MBDA has launched its Concept Weapon for the year 2013. The system this time is a vertical launch artillery missile, in two different variants, for use from ships and vehicle or even containerized launchers. The CVS 302 HOPLITE weapon system is formed by the HOPLITE L, weighting 135 kg and equipped with a multimode seeker and a boosted kinetic energy penetrator capable to defeat hardened targets, and by the HOPLITE S, a slightly lighter and simpler effect, with a simpler, non boosted kinetic energy penetrator and a LADAR (LAser raDAR) seeker. 

The missiles are capable of flying at a maximum speed of over Mach 3, granting them devastating kinetic power on impact and allowing them to fly out to 70 km in less than two minutes, flying low under the radar horizon, or to 160 kilometers in around four minutes at high altitude. 

The video shows the missiles fired by launch cells that resemble that of the CAMM air defence missile. In fact, a single Sylver VLS cell is shown filled with a HOPLITE quad-pack. The missile also appears to share the Cold Launch feature of the CAMM, as evidenced by the launch from the inside of a container and from the cargo flatbed of what appears to be a high mobility truck that very much reminds the Supacat platform originally intended for roles such as LIMAWS(G), LIMAWS(R) and FALCON.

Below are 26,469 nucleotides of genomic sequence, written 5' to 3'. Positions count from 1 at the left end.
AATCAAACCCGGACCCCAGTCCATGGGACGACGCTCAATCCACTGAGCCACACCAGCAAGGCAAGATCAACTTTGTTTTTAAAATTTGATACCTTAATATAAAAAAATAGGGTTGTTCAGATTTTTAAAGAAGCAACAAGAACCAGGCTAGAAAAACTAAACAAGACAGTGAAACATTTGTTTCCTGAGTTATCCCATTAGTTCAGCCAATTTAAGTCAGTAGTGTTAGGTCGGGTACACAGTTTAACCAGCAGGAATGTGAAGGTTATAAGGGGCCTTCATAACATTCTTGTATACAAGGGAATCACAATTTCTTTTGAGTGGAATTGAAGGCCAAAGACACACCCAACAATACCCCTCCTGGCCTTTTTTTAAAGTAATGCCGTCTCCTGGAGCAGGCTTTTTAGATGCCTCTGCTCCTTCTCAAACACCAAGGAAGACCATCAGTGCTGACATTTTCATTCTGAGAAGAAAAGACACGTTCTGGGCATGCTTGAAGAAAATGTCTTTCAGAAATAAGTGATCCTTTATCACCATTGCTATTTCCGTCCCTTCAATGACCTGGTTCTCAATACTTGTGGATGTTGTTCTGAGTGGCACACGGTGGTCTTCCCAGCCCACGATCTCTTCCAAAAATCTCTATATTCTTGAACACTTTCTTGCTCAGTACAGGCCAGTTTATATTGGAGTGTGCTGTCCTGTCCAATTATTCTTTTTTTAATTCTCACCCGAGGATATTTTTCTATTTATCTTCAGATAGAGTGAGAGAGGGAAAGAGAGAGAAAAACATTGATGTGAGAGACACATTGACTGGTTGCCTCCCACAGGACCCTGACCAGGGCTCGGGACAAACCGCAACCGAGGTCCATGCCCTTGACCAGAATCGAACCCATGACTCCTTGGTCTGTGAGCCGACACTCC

The vehicle launcher is, again, remarkably similar to the CAMM vehicle launcher, with two independent blocks of missiles. The blocks are larger (8 missiles each instead of six) but otherwise identical, as appears identical the foldable, mast-mounted data link antenna. 

HOPLITE launchers: vehicle, palletized / containerized and quad-packed in a ship's VLS cell
The HOPLITE itself is apparently just marginally bigger than CAMM (the HOPLITE L is 3,75 meters long, while the HOPLITE S is 3.2 meters long, around as much as CAMM). Probably it is just longer, but with the same diameter and, consequently, same canister size. 

The concept is very interesting, but it is only a concept, and aimed "at the 2035". Every year MBDA launches a new concept, and this shows that good thinking is going on, but i would very much prefer to see a project adopted and brought forwards to actual delivery. 

Anyway, i see with pleasure that the Cold Launch feature is being exploited in the way i suggested already long ago, to enable the use of new weapons and systems from vehicles, containers and, that is my proposal for CAMM in particular, from helicopter-mobile pallets.